The lack of solar-friendly policies and their inconsistency have put a negative impact on the solar industry sentiment
Even as the imposition of safeguard duty on solar modules has helped Indian solar manufacturers to level grounds with their foreign counterparts, it has also kept Indian customers deprived of good quality modules from other countries. The lack of solar-friendly policies and their inconsistency have also put a negative impact on the solar industry sentiment, Sushil Sarawgi, Managing Director, KOR Energy, told Samrat Sharma of Financial Express Online in an interview. Though the Narendra Modi-led government is too sure to reach 100 GW solar capacity by 2022, lack of clarity on the ground has kept the solar industry with a look of perplexity. Here are the excerpts from the interview:
Do you think India can reach 100 GW solar capacity by 2022?
As of now, reaching 100GW by 2020 seems a little over-optimistic to me but nothing is impossible. If current bottlenecks are removed and a workable plan involving all stakeholders is implemented, we can reach very near to target.
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What are the roadblocks on the ground and what are your recommendations?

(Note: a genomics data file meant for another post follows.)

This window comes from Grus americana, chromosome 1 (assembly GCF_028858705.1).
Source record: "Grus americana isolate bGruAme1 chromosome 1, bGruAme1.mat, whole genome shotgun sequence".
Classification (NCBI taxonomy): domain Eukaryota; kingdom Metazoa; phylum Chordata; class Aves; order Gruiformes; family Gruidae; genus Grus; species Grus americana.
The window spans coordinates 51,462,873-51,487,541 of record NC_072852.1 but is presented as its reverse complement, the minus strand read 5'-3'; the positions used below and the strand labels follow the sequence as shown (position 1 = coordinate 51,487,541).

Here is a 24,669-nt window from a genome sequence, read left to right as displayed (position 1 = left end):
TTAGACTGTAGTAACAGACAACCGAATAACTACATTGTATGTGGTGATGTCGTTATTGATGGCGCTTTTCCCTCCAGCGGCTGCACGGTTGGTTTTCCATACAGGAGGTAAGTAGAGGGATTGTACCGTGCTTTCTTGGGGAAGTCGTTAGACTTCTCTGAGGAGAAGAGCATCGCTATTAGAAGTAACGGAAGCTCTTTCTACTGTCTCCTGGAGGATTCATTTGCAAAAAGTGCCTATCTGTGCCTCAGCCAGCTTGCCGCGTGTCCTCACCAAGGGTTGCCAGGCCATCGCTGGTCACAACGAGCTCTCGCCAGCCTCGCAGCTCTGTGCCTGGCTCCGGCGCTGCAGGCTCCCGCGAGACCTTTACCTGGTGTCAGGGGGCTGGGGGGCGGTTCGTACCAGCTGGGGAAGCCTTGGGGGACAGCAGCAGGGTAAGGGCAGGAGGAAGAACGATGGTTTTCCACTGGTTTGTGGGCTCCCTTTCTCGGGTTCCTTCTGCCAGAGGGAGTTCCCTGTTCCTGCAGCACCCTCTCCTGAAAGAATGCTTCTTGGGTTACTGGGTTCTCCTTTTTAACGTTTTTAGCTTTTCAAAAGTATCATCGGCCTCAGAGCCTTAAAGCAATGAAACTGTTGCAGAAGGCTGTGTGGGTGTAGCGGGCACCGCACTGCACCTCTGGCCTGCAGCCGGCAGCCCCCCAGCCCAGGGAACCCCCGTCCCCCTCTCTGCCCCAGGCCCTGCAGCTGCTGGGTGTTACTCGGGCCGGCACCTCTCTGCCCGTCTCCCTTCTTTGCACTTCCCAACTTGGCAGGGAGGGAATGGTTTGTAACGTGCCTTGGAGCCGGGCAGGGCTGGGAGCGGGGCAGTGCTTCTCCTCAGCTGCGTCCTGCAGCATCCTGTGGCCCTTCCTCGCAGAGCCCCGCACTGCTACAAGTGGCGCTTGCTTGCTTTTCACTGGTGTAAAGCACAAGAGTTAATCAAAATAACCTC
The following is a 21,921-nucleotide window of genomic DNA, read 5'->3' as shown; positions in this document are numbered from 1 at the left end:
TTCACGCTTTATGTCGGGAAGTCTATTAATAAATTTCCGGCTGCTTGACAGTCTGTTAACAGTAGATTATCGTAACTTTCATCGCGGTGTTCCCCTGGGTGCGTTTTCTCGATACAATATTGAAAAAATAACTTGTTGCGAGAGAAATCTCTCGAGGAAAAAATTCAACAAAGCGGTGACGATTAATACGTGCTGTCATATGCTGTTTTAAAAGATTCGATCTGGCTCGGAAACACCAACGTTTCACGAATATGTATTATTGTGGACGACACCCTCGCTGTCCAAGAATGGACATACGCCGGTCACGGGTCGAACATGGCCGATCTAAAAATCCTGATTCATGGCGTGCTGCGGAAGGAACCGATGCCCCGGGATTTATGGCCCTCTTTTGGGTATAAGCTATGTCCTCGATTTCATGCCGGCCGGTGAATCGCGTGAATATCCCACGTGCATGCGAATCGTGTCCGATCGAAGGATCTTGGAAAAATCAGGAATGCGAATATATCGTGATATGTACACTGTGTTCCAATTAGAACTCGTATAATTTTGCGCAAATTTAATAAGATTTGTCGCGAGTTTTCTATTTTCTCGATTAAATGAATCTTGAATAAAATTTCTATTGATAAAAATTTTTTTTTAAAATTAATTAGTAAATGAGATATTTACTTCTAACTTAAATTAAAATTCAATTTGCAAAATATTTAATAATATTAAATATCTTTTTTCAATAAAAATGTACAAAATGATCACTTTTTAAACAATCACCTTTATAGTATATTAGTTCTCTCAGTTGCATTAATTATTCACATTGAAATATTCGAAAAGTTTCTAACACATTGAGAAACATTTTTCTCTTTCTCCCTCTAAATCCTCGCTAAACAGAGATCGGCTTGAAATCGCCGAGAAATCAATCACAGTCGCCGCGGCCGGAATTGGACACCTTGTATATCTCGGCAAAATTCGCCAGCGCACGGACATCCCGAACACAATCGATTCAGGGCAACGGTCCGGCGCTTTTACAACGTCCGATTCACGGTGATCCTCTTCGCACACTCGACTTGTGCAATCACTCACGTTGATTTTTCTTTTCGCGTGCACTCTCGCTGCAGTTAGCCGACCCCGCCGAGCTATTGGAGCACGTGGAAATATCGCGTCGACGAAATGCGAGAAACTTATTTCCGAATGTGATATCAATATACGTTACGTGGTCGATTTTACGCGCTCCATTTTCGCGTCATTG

At the ground level, there is a lack of clarity and the roles and responsibilities of various stakeholder agencies are not clearly defined. At many places, there are conflicts of interest between them. A top to bottom approach for the achievement of targets and understanding what is needed is completely lacking.
Industry body wants friendly solar policies and their consistency for a few years at least. Abruptly changing or discontinuing policies like net metering or imposing surcharges have a negative impact on Industry sentiments. All state and central agencies responsible for the implementation of renewable energy programs, along with the state distribution companies should come under one common consensus and finalise targets between them.
How much has the safeguard duty helped?
Safeguard duty has definitely helped in increasing sales of Indian module manufacturers. Though the Chinese manufacturers have decreased their prices, they are still costlier after the safeguard duty. But, this has also resulted in Indian customers being deprived of good quality products from Singapore, Malaysia, Japan, European countries and even China.
Is cheaper solar tariff too competitive in India?Yes, the solar tariff in India is very less and the competition is driving developers to look for cost-cutting which may not be good for solar plants in the long run. The profitability of developers has taken a hit and this coupled with the delayed payments from distcoms is putting developers in financial stress.
What are the limitations of solar power plants?Installation of the solar power plant has its own problems associated, especially till the cost-effective storage technology is not made commercially viable. The solar plants produce electricity during day time only and even for that, it requires large parcels of land. Hence, independently it is not sufficient to cater to the entire power requirement.